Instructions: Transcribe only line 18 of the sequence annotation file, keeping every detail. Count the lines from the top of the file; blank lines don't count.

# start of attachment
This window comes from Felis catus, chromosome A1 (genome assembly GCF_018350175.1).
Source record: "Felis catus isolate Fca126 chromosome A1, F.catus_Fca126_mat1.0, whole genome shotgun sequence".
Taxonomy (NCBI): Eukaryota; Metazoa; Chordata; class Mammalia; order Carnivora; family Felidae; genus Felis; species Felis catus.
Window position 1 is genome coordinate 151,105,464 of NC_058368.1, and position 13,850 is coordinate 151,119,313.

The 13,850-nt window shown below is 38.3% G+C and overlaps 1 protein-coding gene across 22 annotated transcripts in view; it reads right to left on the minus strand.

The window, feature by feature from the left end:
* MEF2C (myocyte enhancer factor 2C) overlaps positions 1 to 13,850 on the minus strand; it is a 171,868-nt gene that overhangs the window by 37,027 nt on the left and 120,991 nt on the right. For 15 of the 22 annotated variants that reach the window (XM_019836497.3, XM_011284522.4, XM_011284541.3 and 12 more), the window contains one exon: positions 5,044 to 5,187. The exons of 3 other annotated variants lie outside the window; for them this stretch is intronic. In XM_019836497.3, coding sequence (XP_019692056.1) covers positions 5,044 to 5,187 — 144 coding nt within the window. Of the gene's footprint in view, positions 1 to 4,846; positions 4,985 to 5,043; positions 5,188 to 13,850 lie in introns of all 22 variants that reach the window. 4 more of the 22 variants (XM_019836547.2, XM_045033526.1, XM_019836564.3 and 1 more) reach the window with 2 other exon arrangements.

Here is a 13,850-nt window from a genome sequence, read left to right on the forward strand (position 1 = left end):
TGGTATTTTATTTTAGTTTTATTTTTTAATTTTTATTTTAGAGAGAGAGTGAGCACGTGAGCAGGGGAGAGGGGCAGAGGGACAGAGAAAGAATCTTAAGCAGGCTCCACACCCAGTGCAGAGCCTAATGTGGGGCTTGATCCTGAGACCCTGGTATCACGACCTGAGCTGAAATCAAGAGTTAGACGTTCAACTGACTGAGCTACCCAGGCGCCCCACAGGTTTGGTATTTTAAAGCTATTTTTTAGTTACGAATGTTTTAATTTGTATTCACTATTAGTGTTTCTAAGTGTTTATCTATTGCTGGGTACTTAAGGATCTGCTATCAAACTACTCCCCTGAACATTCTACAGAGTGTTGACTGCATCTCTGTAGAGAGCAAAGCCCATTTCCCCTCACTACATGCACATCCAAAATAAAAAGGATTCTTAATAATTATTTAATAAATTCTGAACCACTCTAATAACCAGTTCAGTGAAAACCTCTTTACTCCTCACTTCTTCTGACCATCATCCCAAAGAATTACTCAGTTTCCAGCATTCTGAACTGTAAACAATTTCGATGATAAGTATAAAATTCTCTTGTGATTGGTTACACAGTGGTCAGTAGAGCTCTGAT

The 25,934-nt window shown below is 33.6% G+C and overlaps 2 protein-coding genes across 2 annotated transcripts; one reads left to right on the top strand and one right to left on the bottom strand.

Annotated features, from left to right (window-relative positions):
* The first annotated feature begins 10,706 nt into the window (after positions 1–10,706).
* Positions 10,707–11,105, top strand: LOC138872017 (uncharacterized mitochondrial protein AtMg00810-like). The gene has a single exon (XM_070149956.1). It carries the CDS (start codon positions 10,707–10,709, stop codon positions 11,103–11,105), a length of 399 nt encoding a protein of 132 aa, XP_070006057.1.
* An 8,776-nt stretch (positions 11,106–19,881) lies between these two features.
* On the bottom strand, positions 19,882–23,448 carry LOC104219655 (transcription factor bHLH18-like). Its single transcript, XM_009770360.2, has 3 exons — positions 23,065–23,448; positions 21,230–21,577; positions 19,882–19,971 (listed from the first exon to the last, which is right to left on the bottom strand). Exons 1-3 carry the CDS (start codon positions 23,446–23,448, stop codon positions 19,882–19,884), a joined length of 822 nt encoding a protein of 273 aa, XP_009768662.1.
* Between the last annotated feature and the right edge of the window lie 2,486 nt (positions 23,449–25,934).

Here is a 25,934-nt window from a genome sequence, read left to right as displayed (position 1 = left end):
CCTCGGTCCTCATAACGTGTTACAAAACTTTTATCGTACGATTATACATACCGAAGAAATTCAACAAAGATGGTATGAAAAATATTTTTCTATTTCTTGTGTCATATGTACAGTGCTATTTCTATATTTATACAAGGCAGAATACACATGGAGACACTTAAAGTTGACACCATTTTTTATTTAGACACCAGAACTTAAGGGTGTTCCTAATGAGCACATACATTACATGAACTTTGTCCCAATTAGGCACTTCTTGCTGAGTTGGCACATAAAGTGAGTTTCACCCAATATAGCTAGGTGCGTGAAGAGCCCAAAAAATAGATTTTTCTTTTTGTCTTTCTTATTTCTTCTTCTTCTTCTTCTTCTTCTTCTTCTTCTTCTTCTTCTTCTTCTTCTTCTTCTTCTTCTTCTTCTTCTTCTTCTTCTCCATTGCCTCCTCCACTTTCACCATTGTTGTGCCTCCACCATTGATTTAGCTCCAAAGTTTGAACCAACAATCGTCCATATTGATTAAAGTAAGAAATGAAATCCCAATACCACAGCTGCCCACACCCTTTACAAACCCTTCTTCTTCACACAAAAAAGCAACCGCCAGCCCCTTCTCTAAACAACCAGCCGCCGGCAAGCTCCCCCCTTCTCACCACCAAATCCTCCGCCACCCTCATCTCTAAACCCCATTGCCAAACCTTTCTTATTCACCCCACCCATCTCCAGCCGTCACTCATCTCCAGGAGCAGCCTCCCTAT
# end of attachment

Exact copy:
CCTCGGTCCTCATAACGTGTTACAAAACTTTTATCGTACGATTATACATACCGAAGAAATTCAACAAAGATGGTATGAAAAATATTTTTCTATTTCTTGTGTCATATGTACAGTGCTATTTCTATATTTATACAAGGCAGAATACACATGGAGACACTTAAAGTTGACACCATTTTTTATTTAGACACCAGAACTTAAGGGTGTTCCTAATGAGCACATACATTACATGAACTTTGTCCCAATTAGGCACTTCTTGCTGAGTTGGCACATAAAGTGAGTTTCACCCAATATAGCTAGGTGCGTGAAGAGCCCAAAAAATAGATTTTTCTTTTTGTCTTTCTTATTTCTTCTTCTTCTTCTTCTTCTTCTTCTTCTTCTTCTTCTTCTTCTTCTTCTTCTTCTTCTTCTTCTTCTTCTTCTTCTTCTCCATTGCCTCCTCCACTTTCACCATTGTTGTGCCTCCACCATTGATTTAGCTCCAAAGTTTGAACCAACAATCGTCCATATTGATTAAAGTAAGAAATGAAATCCCAATACCACAGCTGCCCACACCCTTTACAAACCCTTCTTCTTCACACAAAAAAGCAACCGCCAGCCCCTTCTCTAAACAACCAGCCGCCGGCAAGCTCCCCCCTTCTCACCACCAAATCCTCCGCCACCCTCATCTCTAAACCCCATTGCCAAACCTTTCTTATTCACCCCACCCATCTCCAGCCGTCACTCATCTCCAGGAGCAGCCTCCCTAT